Organising atypical workers is being addressed, but many of these workers remain unorganised, which makes it difficult to exercise the right to bargain collectively. RENGO has stepped up its efforts to organise and support these workers by setting up a department for for "non-regular" (atypical) within the RENGO office, which cooperates with its affiliates and local RENGO offices.
Diversification of types of enterprise: The Supreme Court ruled that an entity can only be considered an employer when "such an entity is in a position to actually determine workers' basic working conditions" through direct involvement. In most cases, holding companies or investment fund companies (which are very common in Japan) are only indirectly involved in influencing the decisions on working conditions of their shareholding companies. Hence, they are not considered as employers in law, and it is difficult for trade unions to conduct collective bargaining with holding companies or investment fund companies.
Abuse of "trainee visa" system for sweatshop labour: Employers also abuse the Industrial Training Programme (ITP) and Technical Internship Programme (TIP), which provide three-year visas for unskilled foreign workers to come to Japan to be trained. Despite promises of being provided training in technological skills, many of the tens of thousands of foreign workers who come to Japan end up in sweatshops, forced to work long hours in dangerous conditions for as little as half the minimum wage. Employers additionally confiscate their work permits and deny them their right to form a union and bargain collectively. In many cases, employment agencies which provide foreign workers or companies from the sending countries also abuse the system and exploit the workers through inferior employment contracts. As a result, the law for partial amendment to the "Immigration Control and Refugee Recognition Act and the Special Act on the Immigration Control of, Inter Alia, Those who have Lost Japanese Nationality Pursuant to the Treaty of Peace with Japan" (hereinafter referred to as "the amended Immigration Control Act") was passed and enacted at the regular Diet session of 2009, and promulgated on 15 July 2009. The amended Immigration Control Act contains new provisions including revision of the ITP and the TIP. The amended act will come into force in July 2010.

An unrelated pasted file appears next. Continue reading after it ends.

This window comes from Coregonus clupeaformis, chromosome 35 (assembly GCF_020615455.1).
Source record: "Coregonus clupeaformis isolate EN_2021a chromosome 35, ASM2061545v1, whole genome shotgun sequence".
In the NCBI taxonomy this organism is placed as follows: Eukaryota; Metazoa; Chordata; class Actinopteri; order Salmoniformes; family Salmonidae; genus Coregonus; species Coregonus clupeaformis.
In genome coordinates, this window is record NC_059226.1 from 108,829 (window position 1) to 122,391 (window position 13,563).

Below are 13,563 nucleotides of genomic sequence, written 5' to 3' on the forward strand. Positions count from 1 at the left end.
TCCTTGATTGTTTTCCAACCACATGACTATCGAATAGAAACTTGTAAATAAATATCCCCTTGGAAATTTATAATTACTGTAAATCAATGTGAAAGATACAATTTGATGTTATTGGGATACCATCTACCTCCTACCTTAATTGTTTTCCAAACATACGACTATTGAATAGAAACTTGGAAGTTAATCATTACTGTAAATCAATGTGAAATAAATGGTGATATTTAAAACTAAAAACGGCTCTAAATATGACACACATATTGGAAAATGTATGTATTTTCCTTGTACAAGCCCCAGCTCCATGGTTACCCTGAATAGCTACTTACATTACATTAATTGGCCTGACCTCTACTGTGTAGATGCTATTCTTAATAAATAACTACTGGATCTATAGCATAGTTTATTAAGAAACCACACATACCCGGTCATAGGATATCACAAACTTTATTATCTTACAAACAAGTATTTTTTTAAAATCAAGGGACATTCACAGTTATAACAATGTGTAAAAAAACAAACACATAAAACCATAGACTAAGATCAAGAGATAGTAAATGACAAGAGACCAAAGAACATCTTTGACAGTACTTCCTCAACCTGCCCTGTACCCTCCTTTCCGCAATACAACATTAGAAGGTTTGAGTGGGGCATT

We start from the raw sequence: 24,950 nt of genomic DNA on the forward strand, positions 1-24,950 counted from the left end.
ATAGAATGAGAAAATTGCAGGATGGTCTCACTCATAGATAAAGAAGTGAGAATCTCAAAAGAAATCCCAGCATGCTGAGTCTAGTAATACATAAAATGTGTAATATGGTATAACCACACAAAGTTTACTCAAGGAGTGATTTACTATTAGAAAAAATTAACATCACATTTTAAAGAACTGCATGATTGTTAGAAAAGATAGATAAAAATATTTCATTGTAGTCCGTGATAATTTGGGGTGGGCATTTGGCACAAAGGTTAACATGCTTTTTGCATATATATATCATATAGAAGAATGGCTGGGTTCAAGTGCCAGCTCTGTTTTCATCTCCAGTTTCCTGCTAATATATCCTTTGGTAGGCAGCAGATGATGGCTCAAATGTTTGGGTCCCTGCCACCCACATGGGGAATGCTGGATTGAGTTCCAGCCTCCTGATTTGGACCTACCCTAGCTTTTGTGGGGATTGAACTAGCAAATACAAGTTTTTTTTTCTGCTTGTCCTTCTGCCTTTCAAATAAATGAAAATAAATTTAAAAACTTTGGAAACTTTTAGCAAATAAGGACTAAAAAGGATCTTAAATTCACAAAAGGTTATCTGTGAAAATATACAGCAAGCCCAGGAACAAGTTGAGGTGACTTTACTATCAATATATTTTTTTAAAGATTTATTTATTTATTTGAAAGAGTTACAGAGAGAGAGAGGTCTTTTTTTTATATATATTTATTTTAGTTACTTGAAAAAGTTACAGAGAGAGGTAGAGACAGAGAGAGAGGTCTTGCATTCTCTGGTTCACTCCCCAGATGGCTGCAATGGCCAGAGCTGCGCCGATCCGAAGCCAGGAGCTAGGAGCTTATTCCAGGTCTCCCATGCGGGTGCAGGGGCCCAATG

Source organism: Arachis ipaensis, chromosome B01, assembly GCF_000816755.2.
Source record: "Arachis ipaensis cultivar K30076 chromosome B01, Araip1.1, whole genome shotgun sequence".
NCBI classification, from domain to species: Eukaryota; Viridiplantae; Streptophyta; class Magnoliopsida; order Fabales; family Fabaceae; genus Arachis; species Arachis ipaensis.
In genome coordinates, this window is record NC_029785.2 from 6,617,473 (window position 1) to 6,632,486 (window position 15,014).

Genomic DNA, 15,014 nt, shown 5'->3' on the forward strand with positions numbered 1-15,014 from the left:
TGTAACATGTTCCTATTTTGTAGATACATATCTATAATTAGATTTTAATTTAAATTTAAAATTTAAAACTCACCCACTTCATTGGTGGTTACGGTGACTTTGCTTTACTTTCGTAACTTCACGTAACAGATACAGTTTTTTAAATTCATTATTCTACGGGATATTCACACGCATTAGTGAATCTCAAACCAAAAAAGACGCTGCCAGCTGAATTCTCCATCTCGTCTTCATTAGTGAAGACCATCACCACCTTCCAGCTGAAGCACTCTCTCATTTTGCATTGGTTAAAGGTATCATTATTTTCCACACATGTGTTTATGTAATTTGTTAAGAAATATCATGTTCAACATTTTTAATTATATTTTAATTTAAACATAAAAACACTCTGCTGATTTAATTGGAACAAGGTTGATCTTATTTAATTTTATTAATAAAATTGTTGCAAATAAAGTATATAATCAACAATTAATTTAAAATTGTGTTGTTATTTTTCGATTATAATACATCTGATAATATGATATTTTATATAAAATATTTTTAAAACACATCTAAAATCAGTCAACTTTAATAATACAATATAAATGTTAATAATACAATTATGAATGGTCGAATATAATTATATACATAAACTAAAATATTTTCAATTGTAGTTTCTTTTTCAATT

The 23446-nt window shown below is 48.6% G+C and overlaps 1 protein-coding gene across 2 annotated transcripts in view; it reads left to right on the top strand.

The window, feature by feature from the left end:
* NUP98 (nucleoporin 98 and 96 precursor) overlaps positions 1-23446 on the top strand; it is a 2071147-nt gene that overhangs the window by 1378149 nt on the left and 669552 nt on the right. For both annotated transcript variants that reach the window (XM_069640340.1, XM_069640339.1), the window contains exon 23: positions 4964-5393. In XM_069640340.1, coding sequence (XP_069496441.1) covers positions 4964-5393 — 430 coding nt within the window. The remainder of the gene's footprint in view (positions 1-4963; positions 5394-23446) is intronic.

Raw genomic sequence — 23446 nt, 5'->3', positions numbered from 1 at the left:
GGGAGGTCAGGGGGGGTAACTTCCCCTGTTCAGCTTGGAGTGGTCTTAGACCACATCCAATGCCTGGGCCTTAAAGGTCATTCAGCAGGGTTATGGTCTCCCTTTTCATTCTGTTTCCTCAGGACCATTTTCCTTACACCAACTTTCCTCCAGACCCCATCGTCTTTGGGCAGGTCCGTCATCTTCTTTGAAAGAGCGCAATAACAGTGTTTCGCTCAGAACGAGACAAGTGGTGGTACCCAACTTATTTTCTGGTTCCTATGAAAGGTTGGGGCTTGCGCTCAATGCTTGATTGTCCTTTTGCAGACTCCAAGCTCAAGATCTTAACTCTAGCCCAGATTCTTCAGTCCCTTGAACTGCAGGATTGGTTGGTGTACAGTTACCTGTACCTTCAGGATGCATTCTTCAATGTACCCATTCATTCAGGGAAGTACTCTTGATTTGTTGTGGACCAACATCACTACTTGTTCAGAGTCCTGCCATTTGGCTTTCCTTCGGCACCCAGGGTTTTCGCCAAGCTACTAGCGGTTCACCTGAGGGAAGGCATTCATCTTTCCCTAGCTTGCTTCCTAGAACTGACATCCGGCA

22-year struggle by the workers of the former Japan National Railways: The National Railway Workers Union (Kokuro) and the All Japan Construction, Transport and General Workers' Union (Zendoro, currently Kenkoro-Tetsudo Honbu) have continued their 22-year struggle against the Japan Railway Construction, Transport and Technology Agency (JRTT), focused on their complaint that their members were not hired by the new JR companies at the time of the division and privatisation of Japan National Railways in 1987 simply because they were Kokuro or Zendoro members. As regards the lawsuit brought by Zendoro, on 23 January 2008 the Tokyo District Court recognised the existence of unfair discrimination and ordered JRTT to pay compensation of 5.5 million Japanese yen per complainant. Kokuro and Zendoro regarded the legal decision as unsatisfactory given the long and painful struggle that their members had undergone for 22 years, and declared their intention to continue their struggle until a full settlement of the issue of reinstatement of their 1,047 members was reached. Little progress had been reported by the end of 2009.